On a first read, it looks like a “close run” thing. It also appears the grant of (interlocutory) injunctions for patent infringement in Australia may well be increasingly influenced in the future by the sorts of issues highlighted by the US Supreme Court in KSR v Teleflex (although that case was not referred to).
A factor which appears to have played high importance in the Full Court’s thinking was the recognition (by both parties) that the awarding of the interlocutory injunction in this case was effectively final relief:
49. In the present case the parties accept that the orders made below are effectively final in that the commercial viability of the Galaxy Tab 10.1 in the Australian market will be lost. We doubt whether the grant of interlocutory relief in the present case avoids frustration of the Court’s process. When one keeps in mind that the Court must seek to do justice to both parties, such a consequence for Samsung can hardly be described as other than a frustration of the Court’s process. In our view, the task facing her Honour was not simply to grant or refuse an injunction. The task was to protect the Court’s process from frustration, as best as could be done in the circumstances, following the guidelines laid down by the High Court in the cases to which we will refer in the next section of these reasons. An “all or nothing” outcome was unlikely to produce that result.
Followed at :
In this case, given the primary judge’s findings as to the merits of both parties’ cases and the even weighting attributed by her Honour to the relevant factors under consideration in her assessment of the balance of convenience, an arrangement which shared the risk of loss was the best that could be done to avoid frustration of the Court’s process, at least in the absence of any conduct by either party which effectively made it the author of its own misfortune. The question, then, was whether Samsung’s conduct in refusing an early trial on the conditions offered, together with whatever may be made of the “eyes wide open” factor and the fact that Apple relies on two patents rather than one leads to the conclusion that Samsung should be denied a trial on the merits. …. (emphasis supplied)
…. Where the merits and the question of convenience are fairly evenly balanced, there will be no injustice in requiring that the party seeking relief demonstrate good prospects of success before imposing almost certain prejudice on the other side.
The strength of Apple’s case
Apple argued that Samsung’s importation and sale of the Galaxy Tab 10.1 would infringe:
- claim 6 of the “Touch Patent” (2005246219); and
- claims 1 and 55 of the “Heuristics Patent” (2007286532).
Claim 6 provided:
6. A touch panel having a transparent capacitive sensing medium configured to detect multiple touches or near touches that occur at a same time and at distinct locations in a plane of the touch panel and to produce distinct signals representative of a location of the touches on the plane of the touch panel for each of the multiple touches, the transparent capacitive sensing medium comprising:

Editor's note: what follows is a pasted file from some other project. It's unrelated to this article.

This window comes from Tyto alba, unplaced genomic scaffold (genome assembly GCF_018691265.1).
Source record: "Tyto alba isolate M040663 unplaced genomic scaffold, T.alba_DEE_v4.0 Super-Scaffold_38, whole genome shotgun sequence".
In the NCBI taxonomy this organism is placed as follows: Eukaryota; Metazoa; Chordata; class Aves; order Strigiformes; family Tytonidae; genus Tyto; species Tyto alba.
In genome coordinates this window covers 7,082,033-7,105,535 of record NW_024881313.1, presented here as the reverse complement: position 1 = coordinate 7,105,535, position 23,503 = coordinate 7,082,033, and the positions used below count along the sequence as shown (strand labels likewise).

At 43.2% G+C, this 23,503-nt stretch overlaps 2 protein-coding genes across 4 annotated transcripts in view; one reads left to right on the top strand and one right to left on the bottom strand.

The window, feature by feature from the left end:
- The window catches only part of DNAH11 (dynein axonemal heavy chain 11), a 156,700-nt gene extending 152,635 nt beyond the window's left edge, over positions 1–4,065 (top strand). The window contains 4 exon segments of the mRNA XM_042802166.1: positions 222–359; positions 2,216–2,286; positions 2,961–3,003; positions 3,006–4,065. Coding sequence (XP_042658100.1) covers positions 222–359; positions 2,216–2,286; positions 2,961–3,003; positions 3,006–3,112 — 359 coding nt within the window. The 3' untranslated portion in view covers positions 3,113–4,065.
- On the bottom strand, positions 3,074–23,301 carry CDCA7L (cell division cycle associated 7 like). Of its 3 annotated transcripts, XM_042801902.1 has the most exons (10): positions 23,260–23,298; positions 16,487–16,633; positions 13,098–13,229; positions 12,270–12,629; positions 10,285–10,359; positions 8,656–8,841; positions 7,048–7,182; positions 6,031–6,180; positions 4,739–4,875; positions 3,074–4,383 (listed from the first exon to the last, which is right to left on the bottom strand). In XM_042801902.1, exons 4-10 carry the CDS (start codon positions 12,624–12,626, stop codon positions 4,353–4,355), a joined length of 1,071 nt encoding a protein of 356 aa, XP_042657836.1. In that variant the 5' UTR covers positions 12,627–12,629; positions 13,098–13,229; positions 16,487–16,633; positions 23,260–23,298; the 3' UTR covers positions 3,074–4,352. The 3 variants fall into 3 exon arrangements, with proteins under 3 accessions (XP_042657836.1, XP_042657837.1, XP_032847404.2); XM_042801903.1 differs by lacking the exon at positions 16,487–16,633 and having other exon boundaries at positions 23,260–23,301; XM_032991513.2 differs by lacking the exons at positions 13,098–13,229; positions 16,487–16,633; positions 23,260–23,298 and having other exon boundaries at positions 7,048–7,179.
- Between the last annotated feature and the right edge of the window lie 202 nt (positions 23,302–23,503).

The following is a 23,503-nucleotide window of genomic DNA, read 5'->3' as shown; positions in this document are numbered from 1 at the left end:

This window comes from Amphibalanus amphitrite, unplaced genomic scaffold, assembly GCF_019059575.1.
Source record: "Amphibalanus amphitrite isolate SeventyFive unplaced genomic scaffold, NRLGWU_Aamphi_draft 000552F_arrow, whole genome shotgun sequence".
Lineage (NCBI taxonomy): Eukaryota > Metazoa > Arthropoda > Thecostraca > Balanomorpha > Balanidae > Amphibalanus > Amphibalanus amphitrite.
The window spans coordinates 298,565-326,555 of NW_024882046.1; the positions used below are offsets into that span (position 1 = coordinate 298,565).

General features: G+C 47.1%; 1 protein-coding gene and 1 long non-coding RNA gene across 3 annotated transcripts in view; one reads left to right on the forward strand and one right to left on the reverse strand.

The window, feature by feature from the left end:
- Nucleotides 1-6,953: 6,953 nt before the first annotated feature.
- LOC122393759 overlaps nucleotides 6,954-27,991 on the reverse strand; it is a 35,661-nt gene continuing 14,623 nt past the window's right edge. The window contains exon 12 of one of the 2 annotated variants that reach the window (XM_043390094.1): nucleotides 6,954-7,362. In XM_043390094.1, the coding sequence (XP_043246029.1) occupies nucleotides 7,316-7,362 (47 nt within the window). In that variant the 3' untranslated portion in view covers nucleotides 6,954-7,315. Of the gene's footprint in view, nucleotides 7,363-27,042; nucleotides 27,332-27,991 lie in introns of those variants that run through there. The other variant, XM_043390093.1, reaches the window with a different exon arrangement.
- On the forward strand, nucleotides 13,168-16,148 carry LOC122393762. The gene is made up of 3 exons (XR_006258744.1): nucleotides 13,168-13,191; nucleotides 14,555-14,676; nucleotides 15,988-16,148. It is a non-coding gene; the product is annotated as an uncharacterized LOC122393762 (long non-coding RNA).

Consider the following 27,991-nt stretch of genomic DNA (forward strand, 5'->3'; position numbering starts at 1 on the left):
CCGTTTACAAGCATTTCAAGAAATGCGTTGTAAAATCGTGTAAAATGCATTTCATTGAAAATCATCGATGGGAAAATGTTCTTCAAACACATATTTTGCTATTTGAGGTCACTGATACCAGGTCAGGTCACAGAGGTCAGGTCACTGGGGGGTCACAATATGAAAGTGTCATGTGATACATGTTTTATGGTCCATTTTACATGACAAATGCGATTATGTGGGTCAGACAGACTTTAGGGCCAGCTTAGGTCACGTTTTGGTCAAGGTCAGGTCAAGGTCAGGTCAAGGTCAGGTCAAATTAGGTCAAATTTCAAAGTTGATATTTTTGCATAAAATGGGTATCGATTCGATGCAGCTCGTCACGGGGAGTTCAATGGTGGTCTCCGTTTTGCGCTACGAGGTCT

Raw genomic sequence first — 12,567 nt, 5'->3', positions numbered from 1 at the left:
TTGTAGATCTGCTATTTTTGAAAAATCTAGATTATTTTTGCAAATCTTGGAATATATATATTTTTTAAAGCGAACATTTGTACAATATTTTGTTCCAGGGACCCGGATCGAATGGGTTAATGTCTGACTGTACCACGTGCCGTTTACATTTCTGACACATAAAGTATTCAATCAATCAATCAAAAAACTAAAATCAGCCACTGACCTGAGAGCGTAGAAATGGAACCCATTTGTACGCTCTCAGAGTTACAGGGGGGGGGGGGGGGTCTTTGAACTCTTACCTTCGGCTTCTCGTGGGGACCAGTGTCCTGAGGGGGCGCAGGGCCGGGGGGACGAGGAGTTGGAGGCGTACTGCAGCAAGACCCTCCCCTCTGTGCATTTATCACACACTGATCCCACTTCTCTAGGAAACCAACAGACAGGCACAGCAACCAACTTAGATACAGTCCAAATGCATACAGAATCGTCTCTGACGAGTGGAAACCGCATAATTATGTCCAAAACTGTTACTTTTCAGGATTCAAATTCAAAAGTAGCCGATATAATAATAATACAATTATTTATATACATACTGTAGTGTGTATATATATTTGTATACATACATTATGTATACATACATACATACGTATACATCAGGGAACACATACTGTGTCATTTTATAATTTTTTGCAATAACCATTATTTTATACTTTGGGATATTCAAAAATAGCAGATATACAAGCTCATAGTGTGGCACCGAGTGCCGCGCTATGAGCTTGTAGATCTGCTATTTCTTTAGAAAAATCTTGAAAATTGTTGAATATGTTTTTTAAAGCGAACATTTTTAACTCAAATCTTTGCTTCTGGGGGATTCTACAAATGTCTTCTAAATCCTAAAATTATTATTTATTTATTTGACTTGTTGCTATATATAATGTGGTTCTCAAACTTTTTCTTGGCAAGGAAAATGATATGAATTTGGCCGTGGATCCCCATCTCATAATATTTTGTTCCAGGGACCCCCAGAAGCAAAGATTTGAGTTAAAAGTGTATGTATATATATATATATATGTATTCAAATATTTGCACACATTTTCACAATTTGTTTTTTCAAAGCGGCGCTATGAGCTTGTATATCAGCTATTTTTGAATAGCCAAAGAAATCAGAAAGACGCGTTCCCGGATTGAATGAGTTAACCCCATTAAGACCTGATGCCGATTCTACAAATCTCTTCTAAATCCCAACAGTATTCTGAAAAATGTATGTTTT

a first layer having a plurality of lines that are electrically isolated from one another and formed from a transparent conductive material; and
a second layer spatially separated from the first layer and having a plurality of lines that are electrically isolated from one another and formed from a transparent conductive material, the second conductive lines being positioned transverse to the first conductive lines, the intersection of transverse lines being positioned at different locations in the plane of the touch panel, each of the conductive lines being operatively coupled to capacitive monitoring circuitry,
wherein the first layer and the second layer are disposed on two sides of an optically transmissive member.
On this part of the case, the question was whether or not either or both of 2 layers in the Galaxy Tab 10.1’s screen (described as layer D and layer E) satisfied the requirement of “an optically transmissive member”.
While not finally deciding the point, the Full Court considered that Apple’s case on this point was unlikely to succeed:
121. It is sufficient for us to express the view that, on the present state of the evidence, there is a real and substantial prospect that the importation into and supply in Australia of the Galaxy Tab 10.1 will not infringe claim 6 of the Touch Screen Patent. We have referred to a number of difficulties that confront Apple in making good its case on infringement. It may well be that, on a final hearing, Apple will meet these difficulties. But difficulties they are. Whilst we would not be prepared to say that Apple’s case on infringement is not open to be argued, the difficulties to which we have referred do affect the assessment at the present time of the probability that, if on a final hearing the evidence remains the same, Apple will be found to be entitled to final injunctive relief for infringement of that claim. If Apple has established a prima facie case at all (which we doubt), it is founded upon a construction argument which, if the evidence remains as it is, is unlikely to succeed at trial.
On the other hand, Samsung’s case on the alleged invalidity of claim 6 equally fell short (of course, Samsung would not be liable for infringement if it holds the line on Apple’s positive obligation to prove the infringement):